This combination will also allow us to strengthen our contribution to the Pennsylvania economy - by the way we employ people, by creating new businesses opportunities for Pennsylvania-based businesses and by supporting the community through programs and services that we have historically embraced.
The proposed combination is important given the challenging health environment. Health care costs are rising dramatically. We know that the cost of health care is making health insurance less affordable for businesses today. As a result, fewer businesses are able to maintain health care coverage and more people are joining the ranks of the uninsured. We are also seeing more people moving to public health insurance programs, which means more health care coverage is being financed through the federal and state governments.
The demographics of Pennsylvania also present challenges. The state has an aging population that is creating more demand for health care services. We also have an aging workforce in many industries, including health care. This places an added strain on the health care system as the aging population uses more medical services. Questions are also being raised about the quality of health care today and the variation in medical care from community to community for people with the same medical condition.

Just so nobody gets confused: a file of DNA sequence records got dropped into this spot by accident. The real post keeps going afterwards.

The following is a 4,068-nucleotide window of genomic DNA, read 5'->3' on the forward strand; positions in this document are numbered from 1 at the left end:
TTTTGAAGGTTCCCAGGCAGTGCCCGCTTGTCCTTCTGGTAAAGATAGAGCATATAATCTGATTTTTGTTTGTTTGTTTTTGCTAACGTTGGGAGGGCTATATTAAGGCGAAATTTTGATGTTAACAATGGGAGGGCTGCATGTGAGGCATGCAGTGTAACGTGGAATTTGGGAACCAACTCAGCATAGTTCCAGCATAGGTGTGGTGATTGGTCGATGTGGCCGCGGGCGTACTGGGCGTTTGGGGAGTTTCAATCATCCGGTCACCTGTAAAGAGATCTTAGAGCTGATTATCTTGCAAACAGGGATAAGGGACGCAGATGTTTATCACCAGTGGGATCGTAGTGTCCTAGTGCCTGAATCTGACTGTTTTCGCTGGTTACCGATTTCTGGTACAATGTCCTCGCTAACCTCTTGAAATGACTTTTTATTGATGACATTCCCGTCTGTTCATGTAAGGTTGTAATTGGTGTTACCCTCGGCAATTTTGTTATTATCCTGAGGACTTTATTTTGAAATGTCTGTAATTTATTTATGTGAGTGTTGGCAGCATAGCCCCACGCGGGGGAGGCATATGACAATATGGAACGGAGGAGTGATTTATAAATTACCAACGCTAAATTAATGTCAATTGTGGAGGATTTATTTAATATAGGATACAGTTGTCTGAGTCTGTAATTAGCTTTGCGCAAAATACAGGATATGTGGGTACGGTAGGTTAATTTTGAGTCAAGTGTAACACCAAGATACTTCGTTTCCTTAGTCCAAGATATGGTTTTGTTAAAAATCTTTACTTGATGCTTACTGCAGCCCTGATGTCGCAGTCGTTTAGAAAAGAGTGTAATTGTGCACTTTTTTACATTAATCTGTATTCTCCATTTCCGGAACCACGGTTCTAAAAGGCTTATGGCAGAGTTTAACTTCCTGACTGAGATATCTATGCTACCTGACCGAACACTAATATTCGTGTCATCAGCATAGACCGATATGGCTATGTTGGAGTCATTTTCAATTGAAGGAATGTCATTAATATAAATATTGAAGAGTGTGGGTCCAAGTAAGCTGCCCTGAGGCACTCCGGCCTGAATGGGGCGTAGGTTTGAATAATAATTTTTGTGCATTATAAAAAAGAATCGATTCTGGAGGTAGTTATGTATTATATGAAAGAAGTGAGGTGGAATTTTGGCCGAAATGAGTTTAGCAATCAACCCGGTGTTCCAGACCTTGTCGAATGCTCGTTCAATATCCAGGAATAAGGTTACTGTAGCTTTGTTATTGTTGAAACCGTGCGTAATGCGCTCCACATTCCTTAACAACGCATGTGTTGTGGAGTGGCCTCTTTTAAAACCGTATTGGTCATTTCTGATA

With these critical issues facing us across Pennsylvania and nationally, rapid change is occurring in health care. Consumers are taking greater responsibility for their personal health care decisions and their costs. This change is creating the need for investments in technology so people can access their own personal health information and have programs available to better manage their own health.
As these forces shape health care, two points have become very critical to business success. First, scale has become increasingly important to achieve greater efficiency and lower administrative costs. The scale of competition has shifted from a local to a regional and national basis. We have a growing need to be a multi-product, multi-market company to compete in the future, to spread our risks and to better serve our customers. Second, there is a growing need for capital for investments to meet the marketplace demands that we outlined earlier.
The health insurance industry is responding by consolidating. In the past 15 years, the top 20 insurers have substantially increased their share of subscribers in the commercial health insurance market. Even more significant, during the same period, large, well-capitalized for-profit insurers have gained a much larger share of commercial health insurance subscribers compared to non-profit health insurance companies.